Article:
International Human Rights Tribunal Hears Guantánamo Detainees’ Claims

October 28, 2008, Washington, DC – Today, an international human rights tribunal met to review the U.S. government's treatment of detainees at Guantanamo. The Inter-American Commission on Human Rights (IACHR) convened the hearing to assess the United States’ compliance with urgent measures of protection issued for Djamel Ameziane, an Algerian refugee detained without charge at Guantanamo Bay for nearly seven years, and for all Guantanamo detainees.

Attorneys with the Center for Constitutional Rights (CCR) and the Center for Justice and International Law (CEJIL) argued for Mr. Ameziane and the detainees. Morris Davis, former Chief Prosecutor for the military commissions at Guantanamo Bay, testified about the inadequacy of the military commission proceedings at the base. Representatives from the Department of State and the Organization of American States attended the hearing on behalf of the government.

Mr. Ameziane is one of approximately 50 Guantánamo detainees who cannot return to their home countries for fear of persecution and need third countries to offer them protection in order to leave Guantanamo safely. Last week, a coalition of human rights and religious groups filed an application on his behalf for refugee resettlement in Canada, where he has strong ties. Mr. Ameziane has family in Canada and lived in Montreal for five years prior to his detention. The Anglican Diocese of Montreal has applied to sponsor him through the Private Sponsorship of Refugees Program.

“The IACHR has repeatedly called for the U.S. not to transfer detainees to countries where they face a risk of torture,” said Pardiss Kebriaei, staff attorney at CCR. “The U.S. has violated this call before, and we are concerned that it may violate it again in the case of Mr. Ameziane. This hearing is an important opportunity to raise these pressing concerns before a respected international body.”

Sold to the U.S. by bounty hunters, CCR client Djamel Ameziane has suffered various forms of torture and abuse during his almost seven years of near-incommunicado detention at Guantánamo, including brutal physical beatings, extended solitary confinement, and being held down while a water hose directed between his nose and mouth prevented him from breathing and made him feel he was drowning.  These allegations are consistent with detailed reports of torture at Guantanamo by international monitors and the U.S. government itself.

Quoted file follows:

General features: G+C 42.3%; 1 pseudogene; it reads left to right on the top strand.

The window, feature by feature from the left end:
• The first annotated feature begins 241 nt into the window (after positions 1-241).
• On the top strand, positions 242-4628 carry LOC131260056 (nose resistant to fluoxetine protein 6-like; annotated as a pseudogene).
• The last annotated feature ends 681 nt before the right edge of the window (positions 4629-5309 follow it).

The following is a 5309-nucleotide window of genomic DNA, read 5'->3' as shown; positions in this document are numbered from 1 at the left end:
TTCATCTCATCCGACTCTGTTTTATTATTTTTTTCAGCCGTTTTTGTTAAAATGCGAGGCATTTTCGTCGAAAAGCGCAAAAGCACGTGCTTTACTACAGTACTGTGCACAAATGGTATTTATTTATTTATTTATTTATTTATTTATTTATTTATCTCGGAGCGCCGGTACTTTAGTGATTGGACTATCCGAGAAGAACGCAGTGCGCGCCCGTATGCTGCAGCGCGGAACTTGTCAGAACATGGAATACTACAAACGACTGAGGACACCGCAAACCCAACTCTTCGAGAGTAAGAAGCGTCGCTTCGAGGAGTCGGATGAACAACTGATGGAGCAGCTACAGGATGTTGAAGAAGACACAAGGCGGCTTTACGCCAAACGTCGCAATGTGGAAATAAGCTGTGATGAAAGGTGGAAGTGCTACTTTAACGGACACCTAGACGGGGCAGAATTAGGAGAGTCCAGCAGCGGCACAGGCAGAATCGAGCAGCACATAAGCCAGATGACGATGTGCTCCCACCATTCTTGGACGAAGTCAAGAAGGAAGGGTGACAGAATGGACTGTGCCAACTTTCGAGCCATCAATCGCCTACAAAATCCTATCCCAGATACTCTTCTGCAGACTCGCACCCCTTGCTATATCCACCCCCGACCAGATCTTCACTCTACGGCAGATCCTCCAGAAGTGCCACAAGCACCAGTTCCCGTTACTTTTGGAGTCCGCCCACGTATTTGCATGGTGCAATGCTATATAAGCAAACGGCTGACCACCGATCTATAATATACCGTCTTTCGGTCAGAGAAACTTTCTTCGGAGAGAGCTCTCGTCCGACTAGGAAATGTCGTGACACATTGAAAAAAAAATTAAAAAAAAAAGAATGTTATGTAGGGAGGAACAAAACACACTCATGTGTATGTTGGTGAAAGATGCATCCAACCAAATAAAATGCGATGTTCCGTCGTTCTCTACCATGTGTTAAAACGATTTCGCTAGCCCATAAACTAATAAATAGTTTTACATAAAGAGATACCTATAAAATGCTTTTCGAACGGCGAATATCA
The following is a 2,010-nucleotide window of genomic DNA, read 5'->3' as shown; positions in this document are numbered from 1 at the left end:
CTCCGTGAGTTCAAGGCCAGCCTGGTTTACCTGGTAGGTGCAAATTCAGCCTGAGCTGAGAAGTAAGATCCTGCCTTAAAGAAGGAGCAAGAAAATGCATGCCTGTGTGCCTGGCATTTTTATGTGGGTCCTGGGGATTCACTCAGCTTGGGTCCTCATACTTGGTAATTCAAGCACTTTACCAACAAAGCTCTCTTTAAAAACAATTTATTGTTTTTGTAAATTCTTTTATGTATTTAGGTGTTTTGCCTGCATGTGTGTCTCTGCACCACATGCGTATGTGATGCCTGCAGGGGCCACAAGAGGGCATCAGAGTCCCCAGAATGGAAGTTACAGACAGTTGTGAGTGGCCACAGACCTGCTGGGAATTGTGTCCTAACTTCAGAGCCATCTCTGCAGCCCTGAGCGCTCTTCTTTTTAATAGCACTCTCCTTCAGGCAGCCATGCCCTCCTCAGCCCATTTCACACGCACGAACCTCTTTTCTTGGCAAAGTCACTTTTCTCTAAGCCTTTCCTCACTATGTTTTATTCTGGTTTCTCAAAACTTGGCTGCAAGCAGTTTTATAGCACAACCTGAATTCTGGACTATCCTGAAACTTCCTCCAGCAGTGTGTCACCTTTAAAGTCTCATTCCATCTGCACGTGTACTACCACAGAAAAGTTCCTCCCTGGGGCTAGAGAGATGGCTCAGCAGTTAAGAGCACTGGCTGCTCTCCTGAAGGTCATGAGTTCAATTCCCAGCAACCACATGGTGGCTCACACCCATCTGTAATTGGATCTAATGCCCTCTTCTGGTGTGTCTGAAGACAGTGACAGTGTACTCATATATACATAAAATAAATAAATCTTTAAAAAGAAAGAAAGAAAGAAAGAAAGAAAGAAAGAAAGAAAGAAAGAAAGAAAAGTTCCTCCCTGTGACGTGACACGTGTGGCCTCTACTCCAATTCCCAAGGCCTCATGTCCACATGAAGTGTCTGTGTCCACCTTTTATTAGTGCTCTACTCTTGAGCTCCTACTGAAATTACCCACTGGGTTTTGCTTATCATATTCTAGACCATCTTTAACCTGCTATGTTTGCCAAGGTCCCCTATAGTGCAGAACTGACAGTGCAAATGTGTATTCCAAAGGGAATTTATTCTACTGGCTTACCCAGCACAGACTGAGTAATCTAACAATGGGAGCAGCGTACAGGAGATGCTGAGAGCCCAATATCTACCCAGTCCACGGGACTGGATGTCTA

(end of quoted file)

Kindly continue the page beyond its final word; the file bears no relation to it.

“The arbitrary and indefinite detention of hundreds of men at Guantánamo Bay, as well as the efforts to grant immunity to those involved in torture, stands in stark contrast  with the United States’ stated ideals and aspirations to be a standard bearer for human rights,” said Michael Camilleri, staff attorney at CEJIL.  “The Inter-American Commission has long condemned the amnesty laws adopted by Latin American dictatorships, and it must now condemn the U.S.’s efforts to shield those responsible for torture and abuse at Guantánamo Bay.”

Today’s hearing was the first time the IACHR heard claims on behalf of an individual Guantánamo prisoner. The Commission expressed outrage at the extensive allegations of Mr. Ameziane’s abuse and arbitrary detention at Guantánamo, and took the United States to task for its refusal to allow the Commission unfettered access to the base

The Commission first issued precautionary measures for all Guantanamo detainees in 2002 and has reiterated and expanded them several times since then, calling for the United States to ensure detainees' rights to a fair review of their detention and to humane treatment, and not to transfer detainees to countries where they may be at risk of torture. In addition, the IACHR ordered urgent precautionary measures to protect Mr. Ameziane’s life and integrity in response to a petition filed on his behalf by CCR and CEJIL on August 6, 2008.  

Mr. Davis, who resigned from his position in October 2007 and has since been an outspoken critic of the commissions’ lack of fairness and independence and the admissibility of evidence obtained through torture.  

“I have no doubt that the United States would condemn any country using that kind of evidence against an American citizen,” said Davis.  “How can we condemn it when it’s done to us but condone it when we do it to others? There must be a prohibition on the use of evidence obtained by unduly coercive means.”

Established in 1959, the IACHR serves as an autonomous organ of the Organization of American States (of which the United States is a member) and is responsible for the promotion and protection of human rights in the western hemisphere.  For more information on this organization, visit IACHR's website.

For a video and audio recording of today’s hearing, visit IACHR's Audio Hearings page.

For more information on CCR’s work with Mr. Ameziane and documents relating to his IACHR case, visit the Ameziane v. Obama and Ameziane v. United States case page.

The Center for Justice and International Law (CEJIL) is a non-profit, non-governmental organization with consultative status before the Organization of American States (OAS), the Economic and Social Council of the United Nations (ECO) and the African Commission on Human and Peoples’ Rights – visit CEJIL's website.

The Center for Constitutional Rights works with communities under threat to fight for justice and liberation through litigation, advocacy, and strategic communications. Since 1966, the Center for Constitutional Rights has taken on oppressive systems of power, including structural racism, gender oppression, economic inequity, and governmental overreach. Learn more at


Last modified 

December 17, 2009